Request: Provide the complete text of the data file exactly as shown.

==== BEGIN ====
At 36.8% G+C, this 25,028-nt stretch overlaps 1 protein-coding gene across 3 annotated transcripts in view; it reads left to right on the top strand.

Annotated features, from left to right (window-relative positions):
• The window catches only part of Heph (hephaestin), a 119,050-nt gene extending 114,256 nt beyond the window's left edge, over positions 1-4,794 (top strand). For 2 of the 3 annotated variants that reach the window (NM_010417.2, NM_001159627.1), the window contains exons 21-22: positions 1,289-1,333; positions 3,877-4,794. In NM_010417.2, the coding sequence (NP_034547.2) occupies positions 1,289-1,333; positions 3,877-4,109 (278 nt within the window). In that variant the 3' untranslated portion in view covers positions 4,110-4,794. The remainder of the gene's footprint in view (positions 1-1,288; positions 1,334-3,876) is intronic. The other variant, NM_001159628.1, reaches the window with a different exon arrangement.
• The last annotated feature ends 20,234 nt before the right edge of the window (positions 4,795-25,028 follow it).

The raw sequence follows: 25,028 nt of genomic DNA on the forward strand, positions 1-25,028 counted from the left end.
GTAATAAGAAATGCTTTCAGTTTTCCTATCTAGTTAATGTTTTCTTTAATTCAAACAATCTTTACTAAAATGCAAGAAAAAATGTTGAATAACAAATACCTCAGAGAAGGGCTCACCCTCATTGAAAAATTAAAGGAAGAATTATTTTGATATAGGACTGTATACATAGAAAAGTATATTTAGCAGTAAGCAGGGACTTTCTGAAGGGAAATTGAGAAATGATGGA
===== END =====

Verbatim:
At 36.8% G+C, this 25,028-nt stretch overlaps 1 protein-coding gene across 3 annotated transcripts in view; it reads left to right on the top strand.

Annotated features, from left to right (window-relative positions):
• The window catches only part of Heph (hephaestin), a 119,050-nt gene extending 114,256 nt beyond the window's left edge, over positions 1-4,794 (top strand). For 2 of the 3 annotated variants that reach the window (NM_010417.2, NM_001159627.1), the window contains exons 21-22: positions 1,289-1,333; positions 3,877-4,794. In NM_010417.2, the coding sequence (NP_034547.2) occupies positions 1,289-1,333; positions 3,877-4,109 (278 nt within the window). In that variant the 3' untranslated portion in view covers positions 4,110-4,794. The remainder of the gene's footprint in view (positions 1-1,288; positions 1,334-3,876) is intronic. The other variant, NM_001159628.1, reaches the window with a different exon arrangement.
• The last annotated feature ends 20,234 nt before the right edge of the window (positions 4,795-25,028 follow it).

The raw sequence follows: 25,028 nt of genomic DNA on the forward strand, positions 1-25,028 counted from the left end.
GTAATAAGAAATGCTTTCAGTTTTCCTATCTAGTTAATGTTTTCTTTAATTCAAACAATCTTTACTAAAATGCAAGAAAAAATGTTGAATAACAAATACCTCAGAGAAGGGCTCACCCTCATTGAAAAATTAAAGGAAGAATTATTTTGATATAGGACTGTATACATAGAAAAGTATATTTAGCAGTAAGCAGGGACTTTCTGAAGGGAAATTGAGAAATGATGGA